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•Dolphins Swimming in Bioluminescence• Last night was truly one of the most magical nights of my life. Capt. Ryan @lawofthelandnsea of @newportcoastaladventure invited me along to capture rare video of Dolphins swimming in bioluminescence. The first time I saw this actually filmed was a few months back while watching a Night on Earth documentary on Netflix. The second I saw that footage it became a dream of mine to one day capture something similar and that’s exactly what we did. This was by far the most challenging video I’ve shot for a number of reason. For starters the bioluminescence has sweet spots to where it shows up and then fades away so while on the water it’s impossible to just find it. Not only that but actually finding any type of animal in pitch black is just so ridiculously hard. Conditions have to be absolutely perfect for the bioluminescence to show up and to have an animal swim through it so we can film it. On top of all that just trying to nail the focus at such a wide aperture with something moving in the water was a nightmare. We were out for a few hours and on our final stretch back we finally had 2 Dolphins pop up to start the incredible glowing show. A few minutes later and we were greeted by a few more which was insane. I’m honestly still processing this all and I can’t thank @newportcoastaladventure enough for having me out because without them none of this would be possible. Be sure to check our their edit from last night as well! I hope you all enjoy this video. ——————————————————————————— Shot on a Sony a7Sii with a Rokinon 35mm Cine DS T1.5 Len. Shutter speed: 1/50 Aperture T2 ISO 80,000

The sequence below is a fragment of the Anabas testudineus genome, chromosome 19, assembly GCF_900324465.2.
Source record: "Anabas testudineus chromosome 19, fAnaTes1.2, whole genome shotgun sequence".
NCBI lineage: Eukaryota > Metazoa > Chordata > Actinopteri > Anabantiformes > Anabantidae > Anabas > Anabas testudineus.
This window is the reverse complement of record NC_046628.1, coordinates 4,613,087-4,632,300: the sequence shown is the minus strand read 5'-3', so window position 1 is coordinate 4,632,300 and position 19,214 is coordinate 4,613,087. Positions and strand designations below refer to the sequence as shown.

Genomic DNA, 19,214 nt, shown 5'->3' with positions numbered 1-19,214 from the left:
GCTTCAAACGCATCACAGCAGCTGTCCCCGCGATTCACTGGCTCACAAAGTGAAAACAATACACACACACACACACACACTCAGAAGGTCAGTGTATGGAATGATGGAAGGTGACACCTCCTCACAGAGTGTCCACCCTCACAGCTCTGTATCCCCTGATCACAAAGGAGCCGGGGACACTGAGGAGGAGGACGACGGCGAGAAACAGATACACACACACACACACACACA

A post shared by Patrick Coyne (@patrickc_la) on

Coyne was simply blown away by the moment. He said:

“I was like, this can’t be happening.

“This is so magical. After the two dolphins were playing with us, a few more joined in.”

Glowing Dolphins After Sunset!

The biolumenesnce off Newport Beach has been out of this world! Last night Capt. Ryan took the Zodiac out to look for dolphins, and together with friend Patrick Coyne filmed this amazing interaction with a pod of dolphins as they lit up the night.

Posted by Newport Coastal Adventure on Thursday, April 23, 2020